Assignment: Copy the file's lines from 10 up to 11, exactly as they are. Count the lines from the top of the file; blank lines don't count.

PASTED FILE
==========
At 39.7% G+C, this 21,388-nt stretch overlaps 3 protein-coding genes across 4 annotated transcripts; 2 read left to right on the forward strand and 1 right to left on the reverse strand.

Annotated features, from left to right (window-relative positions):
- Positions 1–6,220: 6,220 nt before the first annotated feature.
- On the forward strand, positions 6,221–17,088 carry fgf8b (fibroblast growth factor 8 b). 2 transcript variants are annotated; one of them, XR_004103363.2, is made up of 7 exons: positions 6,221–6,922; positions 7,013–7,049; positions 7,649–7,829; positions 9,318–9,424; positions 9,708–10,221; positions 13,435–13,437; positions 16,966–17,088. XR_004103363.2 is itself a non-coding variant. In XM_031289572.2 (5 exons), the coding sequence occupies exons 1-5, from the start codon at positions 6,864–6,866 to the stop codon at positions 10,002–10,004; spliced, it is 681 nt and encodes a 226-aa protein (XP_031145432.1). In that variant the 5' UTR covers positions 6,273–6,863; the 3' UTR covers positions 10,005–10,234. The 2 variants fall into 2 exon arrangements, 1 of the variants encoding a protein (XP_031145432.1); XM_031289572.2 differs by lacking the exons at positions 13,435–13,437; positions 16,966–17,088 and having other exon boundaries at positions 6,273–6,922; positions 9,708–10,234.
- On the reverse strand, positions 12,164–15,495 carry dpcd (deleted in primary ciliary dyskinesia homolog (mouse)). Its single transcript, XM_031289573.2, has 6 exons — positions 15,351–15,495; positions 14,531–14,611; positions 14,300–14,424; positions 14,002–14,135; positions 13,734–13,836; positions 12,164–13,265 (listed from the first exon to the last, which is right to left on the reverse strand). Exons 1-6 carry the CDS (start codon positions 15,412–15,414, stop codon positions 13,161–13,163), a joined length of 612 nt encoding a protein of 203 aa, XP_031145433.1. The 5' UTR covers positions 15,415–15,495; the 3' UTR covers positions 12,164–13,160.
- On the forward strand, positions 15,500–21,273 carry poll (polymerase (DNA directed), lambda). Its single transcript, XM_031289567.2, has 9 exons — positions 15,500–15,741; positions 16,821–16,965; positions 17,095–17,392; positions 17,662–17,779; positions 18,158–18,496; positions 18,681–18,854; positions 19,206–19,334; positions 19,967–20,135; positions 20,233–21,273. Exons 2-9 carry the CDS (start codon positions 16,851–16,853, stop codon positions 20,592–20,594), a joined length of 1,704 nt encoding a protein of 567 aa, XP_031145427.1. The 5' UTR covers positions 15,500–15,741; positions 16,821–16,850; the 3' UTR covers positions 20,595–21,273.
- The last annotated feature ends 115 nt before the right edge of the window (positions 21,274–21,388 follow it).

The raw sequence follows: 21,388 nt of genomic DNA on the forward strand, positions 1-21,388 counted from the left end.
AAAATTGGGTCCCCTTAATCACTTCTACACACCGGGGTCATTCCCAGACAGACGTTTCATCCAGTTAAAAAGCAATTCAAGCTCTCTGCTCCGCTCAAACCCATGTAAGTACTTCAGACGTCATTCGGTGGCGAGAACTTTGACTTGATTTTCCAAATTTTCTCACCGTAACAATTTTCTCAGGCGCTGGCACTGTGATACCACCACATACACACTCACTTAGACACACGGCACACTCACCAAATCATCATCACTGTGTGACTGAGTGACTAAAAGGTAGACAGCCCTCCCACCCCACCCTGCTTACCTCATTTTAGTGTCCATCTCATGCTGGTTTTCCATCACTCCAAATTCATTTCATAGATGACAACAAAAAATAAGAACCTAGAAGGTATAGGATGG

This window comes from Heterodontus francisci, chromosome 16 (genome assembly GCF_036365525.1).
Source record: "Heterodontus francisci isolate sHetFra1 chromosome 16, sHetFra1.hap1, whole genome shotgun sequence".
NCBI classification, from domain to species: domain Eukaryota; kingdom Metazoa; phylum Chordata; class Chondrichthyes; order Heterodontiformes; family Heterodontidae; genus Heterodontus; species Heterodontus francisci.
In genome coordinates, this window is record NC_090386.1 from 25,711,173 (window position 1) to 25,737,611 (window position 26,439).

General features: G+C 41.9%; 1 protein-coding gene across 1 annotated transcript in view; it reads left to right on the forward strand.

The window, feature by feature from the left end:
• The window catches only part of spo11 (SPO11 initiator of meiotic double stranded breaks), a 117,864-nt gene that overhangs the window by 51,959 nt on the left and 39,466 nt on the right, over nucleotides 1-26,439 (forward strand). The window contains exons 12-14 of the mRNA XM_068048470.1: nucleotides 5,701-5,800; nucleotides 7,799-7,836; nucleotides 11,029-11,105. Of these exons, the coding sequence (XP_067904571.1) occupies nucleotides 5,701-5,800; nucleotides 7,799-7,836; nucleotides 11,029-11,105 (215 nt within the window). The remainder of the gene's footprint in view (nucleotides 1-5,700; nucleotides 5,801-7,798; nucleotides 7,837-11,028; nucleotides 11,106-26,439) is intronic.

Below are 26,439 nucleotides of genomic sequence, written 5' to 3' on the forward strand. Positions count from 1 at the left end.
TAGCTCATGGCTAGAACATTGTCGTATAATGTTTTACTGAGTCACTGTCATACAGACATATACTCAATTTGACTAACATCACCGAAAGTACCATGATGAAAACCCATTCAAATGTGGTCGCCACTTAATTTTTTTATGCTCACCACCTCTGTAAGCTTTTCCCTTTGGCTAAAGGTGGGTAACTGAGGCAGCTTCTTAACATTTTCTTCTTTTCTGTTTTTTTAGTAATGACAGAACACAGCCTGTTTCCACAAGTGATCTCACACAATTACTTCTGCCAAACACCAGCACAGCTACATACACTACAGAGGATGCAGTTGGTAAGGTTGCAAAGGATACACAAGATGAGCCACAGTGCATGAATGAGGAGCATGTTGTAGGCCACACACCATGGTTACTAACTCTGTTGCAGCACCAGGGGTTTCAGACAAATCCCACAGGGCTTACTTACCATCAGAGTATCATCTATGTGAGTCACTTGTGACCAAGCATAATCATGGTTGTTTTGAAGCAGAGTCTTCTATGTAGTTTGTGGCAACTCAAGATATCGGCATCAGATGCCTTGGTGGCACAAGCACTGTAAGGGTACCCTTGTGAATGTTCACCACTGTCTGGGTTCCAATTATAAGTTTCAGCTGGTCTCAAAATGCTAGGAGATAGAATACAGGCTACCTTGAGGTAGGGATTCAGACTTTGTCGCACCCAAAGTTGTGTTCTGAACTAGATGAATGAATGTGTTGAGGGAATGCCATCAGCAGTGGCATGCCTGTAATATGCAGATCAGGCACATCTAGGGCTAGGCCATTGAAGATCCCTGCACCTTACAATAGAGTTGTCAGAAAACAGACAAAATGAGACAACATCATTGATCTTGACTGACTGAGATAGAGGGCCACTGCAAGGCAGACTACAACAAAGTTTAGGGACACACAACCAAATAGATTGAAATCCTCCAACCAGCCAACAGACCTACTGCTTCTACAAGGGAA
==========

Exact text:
This window comes from Heterodontus francisci, chromosome 16 (genome assembly GCF_036365525.1).
Source record: "Heterodontus francisci isolate sHetFra1 chromosome 16, sHetFra1.hap1, whole genome shotgun sequence".